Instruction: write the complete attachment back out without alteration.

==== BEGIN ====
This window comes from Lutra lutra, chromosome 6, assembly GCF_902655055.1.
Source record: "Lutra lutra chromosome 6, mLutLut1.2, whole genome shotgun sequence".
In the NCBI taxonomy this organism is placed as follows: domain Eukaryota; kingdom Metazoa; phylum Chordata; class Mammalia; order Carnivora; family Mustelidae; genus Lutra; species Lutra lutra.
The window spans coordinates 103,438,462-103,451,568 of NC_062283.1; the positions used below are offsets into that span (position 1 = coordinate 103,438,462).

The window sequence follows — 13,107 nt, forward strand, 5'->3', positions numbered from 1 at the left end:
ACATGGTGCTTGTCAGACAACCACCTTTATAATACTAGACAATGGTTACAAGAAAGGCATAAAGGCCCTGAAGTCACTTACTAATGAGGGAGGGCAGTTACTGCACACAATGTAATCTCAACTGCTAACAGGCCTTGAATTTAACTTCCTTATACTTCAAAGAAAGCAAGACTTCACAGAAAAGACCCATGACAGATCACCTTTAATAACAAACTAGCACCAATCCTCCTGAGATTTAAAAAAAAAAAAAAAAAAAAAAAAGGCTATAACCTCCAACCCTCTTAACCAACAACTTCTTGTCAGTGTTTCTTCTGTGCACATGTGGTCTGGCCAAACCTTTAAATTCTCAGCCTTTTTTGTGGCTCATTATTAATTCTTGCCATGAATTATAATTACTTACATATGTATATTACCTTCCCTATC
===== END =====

This window comes from Lutra lutra, chromosome 6, assembly GCF_902655055.1.
Source record: "Lutra lutra chromosome 6, mLutLut1.2, whole genome shotgun sequence".
In the NCBI taxonomy this organism is placed as follows: domain Eukaryota; kingdom Metazoa; phylum Chordata; class Mammalia; order Carnivora; family Mustelidae; genus Lutra; species Lutra lutra.
The window spans coordinates 103,438,462-103,451,568 of NC_062283.1; the positions used below are offsets into that span (position 1 = coordinate 103,438,462).

The window sequence follows — 13,107 nt, forward strand, 5'->3', positions numbered from 1 at the left end:
ACATGGTGCTTGTCAGACAACCACCTTTATAATACTAGACAATGGTTACAAGAAAGGCATAAAGGCCCTGAAGTCACTTACTAATGAGGGAGGGCAGTTACTGCACACAATGTAATCTCAACTGCTAACAGGCCTTGAATTTAACTTCCTTATACTTCAAAGAAAGCAAGACTTCACAGAAAAGACCCATGACAGATCACCTTTAATAACAAACTAGCACCAATCCTCCTGAGATTTAAAAAAAAAAAAAAAAAAAAAAAAGGCTATAACCTCCAACCCTCTTAACCAACAACTTCTTGTCAGTGTTTCTTCTGTGCACATGTGGTCTGGCCAAACCTTTAAATTCTCAGCCTTTTTTGTGGCTCATTATTAATTCTTGCCATGAATTATAATTACTTACATATGTATATTACCTTCCCTATC